Allegory: she is unconscious, few vitals, gone through godly membrane. Passed, we say, politely. But what if she is not all the way gone? What if she is suspended, in arrest? Perhaps a flash of heat, electricity, or plunge into ice bath. Perhaps she is only sleeping—stale, nostalgic dreams. Fear slumped into habit, and she went off every day—left dreams on the bedside, in drawers—took lunch and banal inventory. A good day is productive, hauls an objective yield—of fish, of numbers, or meetings from which people leave feeling smug. She went off to tend to another’s weak vision, and yet with her own stake, acres on which to collect thermoses and tote bags and to-do lists; a place at which to share the collective delusion that any of it matters. Or, that any of it matters in the right way. This is not the vision worshipped in schools. Here, people are not nimble and principled, but sallow, satisfied, driven by fear or comfort. The weak army of the smiling and effective ascends, soars even. She let the dreams at home collect pollen and skin cells and hideous mites. She failed her history classes, on the wars and ravages; she slipped the noose of the lessons of the lynchings. The colossal weight excised from the textbooks, her conscience mute. And though ruddy and plump, a malignancy has stolen her. No more rock and roll roiling her pulse. Only endless wars and work and foodstuffs and consumptive inertia. She is America, an autoimmune disease, an ouroboros, the worst sort of recidivist. The tragedy was falling asleep at the helm of disaster. The tragedy was sailing headlong at myth. The tragedy was slowing her pulse and letting her body drift toward Florida, Ferguson, and every other post-racial mirage. No matter that the vessel wasn’t sound to begin with, she should have steered it better. But she is on the iceberg now, swirling search lights over the gridlocked government and the slain in the noon streets and the white hands caked with gunpowder and the pale indoctrination in the schools. The ship is listing still, but starlit and woke, at last. And those stars? They are the sky on fire. #cnfgram #tinytruth #blacklivesmatter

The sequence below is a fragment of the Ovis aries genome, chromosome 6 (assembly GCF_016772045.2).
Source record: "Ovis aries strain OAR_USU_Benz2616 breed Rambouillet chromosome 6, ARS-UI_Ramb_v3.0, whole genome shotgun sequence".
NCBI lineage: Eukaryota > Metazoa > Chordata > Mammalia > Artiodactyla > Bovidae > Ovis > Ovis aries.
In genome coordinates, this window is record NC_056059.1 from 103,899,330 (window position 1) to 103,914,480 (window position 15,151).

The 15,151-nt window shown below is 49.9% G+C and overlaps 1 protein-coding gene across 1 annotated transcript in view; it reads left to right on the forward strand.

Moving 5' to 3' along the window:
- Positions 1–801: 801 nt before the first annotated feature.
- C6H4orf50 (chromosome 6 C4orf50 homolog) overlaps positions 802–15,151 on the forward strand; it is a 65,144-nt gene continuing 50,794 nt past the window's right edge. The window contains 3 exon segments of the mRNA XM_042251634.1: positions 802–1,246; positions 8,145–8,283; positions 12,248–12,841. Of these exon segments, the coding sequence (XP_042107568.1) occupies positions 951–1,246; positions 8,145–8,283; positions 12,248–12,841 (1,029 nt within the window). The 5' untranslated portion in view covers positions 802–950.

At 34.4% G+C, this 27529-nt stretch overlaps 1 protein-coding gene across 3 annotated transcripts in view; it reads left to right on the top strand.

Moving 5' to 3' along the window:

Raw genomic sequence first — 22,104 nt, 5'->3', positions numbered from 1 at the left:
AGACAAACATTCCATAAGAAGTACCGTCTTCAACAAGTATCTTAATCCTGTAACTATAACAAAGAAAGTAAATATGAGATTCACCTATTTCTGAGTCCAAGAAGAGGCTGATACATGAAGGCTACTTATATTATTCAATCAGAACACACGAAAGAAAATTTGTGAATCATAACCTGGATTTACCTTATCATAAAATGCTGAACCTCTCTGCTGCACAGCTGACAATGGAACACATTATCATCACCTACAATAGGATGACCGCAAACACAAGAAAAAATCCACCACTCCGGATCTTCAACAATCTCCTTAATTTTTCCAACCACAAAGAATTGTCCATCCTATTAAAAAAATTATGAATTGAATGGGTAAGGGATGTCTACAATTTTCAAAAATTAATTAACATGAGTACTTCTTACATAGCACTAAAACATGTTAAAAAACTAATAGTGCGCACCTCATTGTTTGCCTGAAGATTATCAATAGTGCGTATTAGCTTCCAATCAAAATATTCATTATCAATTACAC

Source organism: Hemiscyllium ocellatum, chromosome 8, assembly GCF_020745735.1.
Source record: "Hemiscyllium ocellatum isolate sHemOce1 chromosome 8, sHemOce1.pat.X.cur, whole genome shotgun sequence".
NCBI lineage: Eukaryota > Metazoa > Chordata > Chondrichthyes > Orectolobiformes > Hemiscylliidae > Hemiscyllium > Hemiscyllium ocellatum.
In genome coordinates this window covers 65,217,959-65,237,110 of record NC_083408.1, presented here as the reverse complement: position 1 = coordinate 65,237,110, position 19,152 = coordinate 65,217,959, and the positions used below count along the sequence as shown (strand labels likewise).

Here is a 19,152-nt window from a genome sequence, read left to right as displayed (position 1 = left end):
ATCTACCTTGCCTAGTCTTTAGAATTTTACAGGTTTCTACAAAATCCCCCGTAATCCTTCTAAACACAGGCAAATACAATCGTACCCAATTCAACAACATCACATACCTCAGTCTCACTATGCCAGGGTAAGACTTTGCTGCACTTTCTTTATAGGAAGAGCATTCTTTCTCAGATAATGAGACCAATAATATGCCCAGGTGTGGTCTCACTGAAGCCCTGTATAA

A photo posted by Alexis Paige (@alexispaigewriter) on